Scope and Contents
S. M. McAshan wrote this letter to T. W. House in Houston, Texas on July 18, 1864. The letter written during the Civil War concerns two items. First, McAshan asks about correspondence for J. M. Putnam in Eagle Pass. Secondly, he asks about a transaction regarding bagging rope and trim for cotton for Lt. Col. Hutchins. The letter consists of a single sheet of paper, with the handwritten correspondence on one side and the handwritten address on the backside. Affixed near the address is a Confederate States of America 10 cent postage stamp.
Thomas William House, businessman, was born in the village of Stoke St. Gregory, Somersetshire, England, on March 4, 1814 and died January 17, 1880, in San Antonio. In May 1835 House landed in New York. In 1838 the firm of House and Loveridge, bakers and confectioners, opened in Houston, Texas. The next year House formed a partnership with Charles Shearn, who was later chief justice of Harris County. In 1840 House married his partner's daughter, Mary Elizabeth Shearn; and it was in this year that he began accepting bank deposits. Alone in business for a time, he produced and sold the first ice cream in Houston. He restricted his confections to one side of the store and filled the other with dry goods, developing an extensive wholesale trade with the interior.
After a second association with his father-in-law, in 1853 House bought out the large jobbing business of James H. Stevensqv and Company, dealers in dry goods and groceries. The $40,000 he paid for it was the largest sum of money to change hands in Houston up to that time. The firm name became "T. W. House and Company," the company being Edward Mather, who had been in House's employ since 1841. The firm was then the largest wholesaler in the state; it accepted cotton in payment for goods and set up cotton factoring as a separate department. In 1862 Mather withdrew, leaving his partner alone again. Ox wagons were accustomed to waiting half a day at the T. W. House Plantation Commissary and Wholesale Grocery for their turn to be loaded. House once remarked that a keg of his nails could be found in every church in Texas. As a commission merchant, wholesale grocer, cotton and wool factor, and hardware and dry goods dealer, he handled commodities including hides, whiskey, syrup, guns, axes, chains, and blacksmith's supplies. His great private bank grew out of cotton factoring.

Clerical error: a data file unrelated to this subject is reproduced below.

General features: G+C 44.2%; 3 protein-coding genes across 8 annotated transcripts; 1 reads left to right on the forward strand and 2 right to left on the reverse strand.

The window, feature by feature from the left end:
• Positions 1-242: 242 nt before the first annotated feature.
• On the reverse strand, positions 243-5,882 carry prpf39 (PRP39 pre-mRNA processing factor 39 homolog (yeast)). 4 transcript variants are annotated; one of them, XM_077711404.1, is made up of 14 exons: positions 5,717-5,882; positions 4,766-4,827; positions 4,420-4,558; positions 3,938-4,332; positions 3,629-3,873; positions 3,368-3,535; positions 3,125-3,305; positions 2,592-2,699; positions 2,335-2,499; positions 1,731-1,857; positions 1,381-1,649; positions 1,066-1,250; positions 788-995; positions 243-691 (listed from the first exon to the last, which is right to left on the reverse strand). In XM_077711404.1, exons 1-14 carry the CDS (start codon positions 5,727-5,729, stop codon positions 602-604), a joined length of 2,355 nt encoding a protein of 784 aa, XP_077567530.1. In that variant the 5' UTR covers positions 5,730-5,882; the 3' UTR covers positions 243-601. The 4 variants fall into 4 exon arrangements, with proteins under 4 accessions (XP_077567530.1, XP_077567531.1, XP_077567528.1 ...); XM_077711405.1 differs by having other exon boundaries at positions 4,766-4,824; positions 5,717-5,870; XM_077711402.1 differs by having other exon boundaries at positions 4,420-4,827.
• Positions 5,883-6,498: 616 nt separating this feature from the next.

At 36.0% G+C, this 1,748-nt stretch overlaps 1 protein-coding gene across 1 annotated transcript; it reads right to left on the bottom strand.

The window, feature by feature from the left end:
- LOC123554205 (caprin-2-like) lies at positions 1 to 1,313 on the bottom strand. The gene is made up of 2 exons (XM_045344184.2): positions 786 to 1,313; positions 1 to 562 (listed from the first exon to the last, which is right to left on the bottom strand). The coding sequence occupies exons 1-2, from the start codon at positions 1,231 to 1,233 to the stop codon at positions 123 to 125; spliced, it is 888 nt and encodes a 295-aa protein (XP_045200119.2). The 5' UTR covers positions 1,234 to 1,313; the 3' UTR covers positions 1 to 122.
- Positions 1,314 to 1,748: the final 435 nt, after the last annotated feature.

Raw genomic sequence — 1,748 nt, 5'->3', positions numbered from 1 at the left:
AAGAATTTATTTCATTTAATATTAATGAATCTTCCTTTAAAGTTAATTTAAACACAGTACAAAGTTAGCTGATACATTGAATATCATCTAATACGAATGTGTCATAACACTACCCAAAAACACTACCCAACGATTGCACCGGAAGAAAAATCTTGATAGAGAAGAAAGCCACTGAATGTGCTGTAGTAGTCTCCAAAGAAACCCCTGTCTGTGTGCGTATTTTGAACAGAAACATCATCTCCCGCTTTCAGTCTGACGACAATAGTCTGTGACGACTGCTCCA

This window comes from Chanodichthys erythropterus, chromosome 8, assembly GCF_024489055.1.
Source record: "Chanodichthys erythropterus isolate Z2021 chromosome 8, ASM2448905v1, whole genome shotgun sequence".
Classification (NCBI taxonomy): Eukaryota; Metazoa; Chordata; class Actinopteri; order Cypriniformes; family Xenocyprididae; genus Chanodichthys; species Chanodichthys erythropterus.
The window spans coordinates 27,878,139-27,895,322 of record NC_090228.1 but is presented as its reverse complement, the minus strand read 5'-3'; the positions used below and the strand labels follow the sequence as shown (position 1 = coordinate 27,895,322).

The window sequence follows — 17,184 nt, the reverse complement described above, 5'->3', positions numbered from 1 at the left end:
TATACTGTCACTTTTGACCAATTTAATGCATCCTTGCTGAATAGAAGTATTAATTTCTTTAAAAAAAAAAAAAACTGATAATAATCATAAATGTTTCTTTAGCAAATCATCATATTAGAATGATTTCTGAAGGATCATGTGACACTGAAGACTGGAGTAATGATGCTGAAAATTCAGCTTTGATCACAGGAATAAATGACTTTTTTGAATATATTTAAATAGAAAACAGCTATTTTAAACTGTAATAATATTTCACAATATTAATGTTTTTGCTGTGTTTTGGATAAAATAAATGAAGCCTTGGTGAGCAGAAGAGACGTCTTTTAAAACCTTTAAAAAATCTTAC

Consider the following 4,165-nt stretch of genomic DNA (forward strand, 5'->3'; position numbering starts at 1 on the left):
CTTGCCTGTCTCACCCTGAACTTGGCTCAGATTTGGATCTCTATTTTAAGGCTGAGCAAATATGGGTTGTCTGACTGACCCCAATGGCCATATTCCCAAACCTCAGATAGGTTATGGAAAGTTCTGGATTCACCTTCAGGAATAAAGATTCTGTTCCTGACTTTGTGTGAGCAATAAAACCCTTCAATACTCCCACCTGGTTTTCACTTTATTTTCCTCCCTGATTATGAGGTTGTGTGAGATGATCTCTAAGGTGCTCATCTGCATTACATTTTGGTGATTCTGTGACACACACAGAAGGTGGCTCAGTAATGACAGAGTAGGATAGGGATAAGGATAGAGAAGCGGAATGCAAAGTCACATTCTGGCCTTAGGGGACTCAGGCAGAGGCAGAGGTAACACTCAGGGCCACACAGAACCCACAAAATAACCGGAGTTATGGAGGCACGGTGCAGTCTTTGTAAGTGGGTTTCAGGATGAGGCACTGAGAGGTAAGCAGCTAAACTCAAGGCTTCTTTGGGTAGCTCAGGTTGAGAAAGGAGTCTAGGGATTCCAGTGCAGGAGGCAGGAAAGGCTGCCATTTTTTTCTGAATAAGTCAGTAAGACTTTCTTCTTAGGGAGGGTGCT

In 1851 House helped organize the Houston and Galveston Navigation Company "to navigate steamboats between Houston and Galveston and on other streams tributary to Galveston Bay," carrying passengers, freight, and United States mail. He also worked with the Texas Transportation Company, the Houston Direct Navigation Company, and the Buffalo Bayou Ship Channel Company, all of which contributed to the development of Houston. House served a term as mayor of Houston in 1862. He was active in organizing the first street railway, the Board of Trade and Cotton Exchange, and the Houston and Texas Central and other railroads. Gen. John Bankhead Magruder had a high regard for House's services in the Confederacy. His cotton wagons made their slow way to the Mexican border and returned with loads of vital supplies. From the cupola of his pillared home in Galveston, on stormy nights House would study with a glass the blockading United States fleet. Early the next morning he would survey the hostile vessels again. If any were missing from their stations, they were chasing his blockade runners.
Historical sketch excerpted from text courtesy of Handbook of Texas Online, s.v. , http://www.tsha.utexas.edu/handbook/online/articles/HH/fho68.html (accessed April 30, 2007).